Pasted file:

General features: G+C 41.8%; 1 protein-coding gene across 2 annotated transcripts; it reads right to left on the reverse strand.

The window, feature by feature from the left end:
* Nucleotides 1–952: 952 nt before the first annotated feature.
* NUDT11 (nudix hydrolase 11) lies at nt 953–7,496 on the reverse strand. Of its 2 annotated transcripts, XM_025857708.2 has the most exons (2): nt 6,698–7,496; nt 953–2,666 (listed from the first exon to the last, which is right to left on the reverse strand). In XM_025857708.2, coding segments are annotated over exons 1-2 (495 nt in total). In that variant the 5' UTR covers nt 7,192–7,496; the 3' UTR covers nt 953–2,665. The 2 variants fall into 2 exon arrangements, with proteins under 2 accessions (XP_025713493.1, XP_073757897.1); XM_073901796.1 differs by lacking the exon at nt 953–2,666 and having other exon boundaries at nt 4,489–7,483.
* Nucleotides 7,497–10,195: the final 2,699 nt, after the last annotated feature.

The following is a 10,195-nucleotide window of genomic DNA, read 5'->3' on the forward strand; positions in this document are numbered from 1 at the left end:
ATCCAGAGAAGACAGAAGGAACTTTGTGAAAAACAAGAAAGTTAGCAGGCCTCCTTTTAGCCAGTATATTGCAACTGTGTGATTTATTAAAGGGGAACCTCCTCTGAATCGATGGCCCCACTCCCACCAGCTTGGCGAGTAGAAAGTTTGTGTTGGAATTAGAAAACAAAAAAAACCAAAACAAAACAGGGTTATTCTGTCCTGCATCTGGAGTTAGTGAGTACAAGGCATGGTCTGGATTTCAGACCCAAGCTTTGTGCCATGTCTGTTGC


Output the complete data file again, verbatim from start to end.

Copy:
General features: G+C 41.8%; 1 protein-coding gene across 2 annotated transcripts; it reads right to left on the reverse strand.

The window, feature by feature from the left end:
* Nucleotides 1–952: 952 nt before the first annotated feature.
* NUDT11 (nudix hydrolase 11) lies at nt 953–7,496 on the reverse strand. Of its 2 annotated transcripts, XM_025857708.2 has the most exons (2): nt 6,698–7,496; nt 953–2,666 (listed from the first exon to the last, which is right to left on the reverse strand). In XM_025857708.2, coding segments are annotated over exons 1-2 (495 nt in total). In that variant the 5' UTR covers nt 7,192–7,496; the 3' UTR covers nt 953–2,665. The 2 variants fall into 2 exon arrangements, with proteins under 2 accessions (XP_025713493.1, XP_073757897.1); XM_073901796.1 differs by lacking the exon at nt 953–2,666 and having other exon boundaries at nt 4,489–7,483.
* Nucleotides 7,497–10,195: the final 2,699 nt, after the last annotated feature.

The following is a 10,195-nucleotide window of genomic DNA, read 5'->3' on the forward strand; positions in this document are numbered from 1 at the left end:
ATCCAGAGAAGACAGAAGGAACTTTGTGAAAAACAAGAAAGTTAGCAGGCCTCCTTTTAGCCAGTATATTGCAACTGTGTGATTTATTAAAGGGGAACCTCCTCTGAATCGATGGCCCCACTCCCACCAGCTTGGCGAGTAGAAAGTTTGTGTTGGAATTAGAAAACAAAAAAAACCAAAACAAAACAGGGTTATTCTGTCCTGCATCTGGAGTTAGTGAGTACAAGGCATGGTCTGGATTTCAGACCCAAGCTTTGTGCCATGTCTGTTGC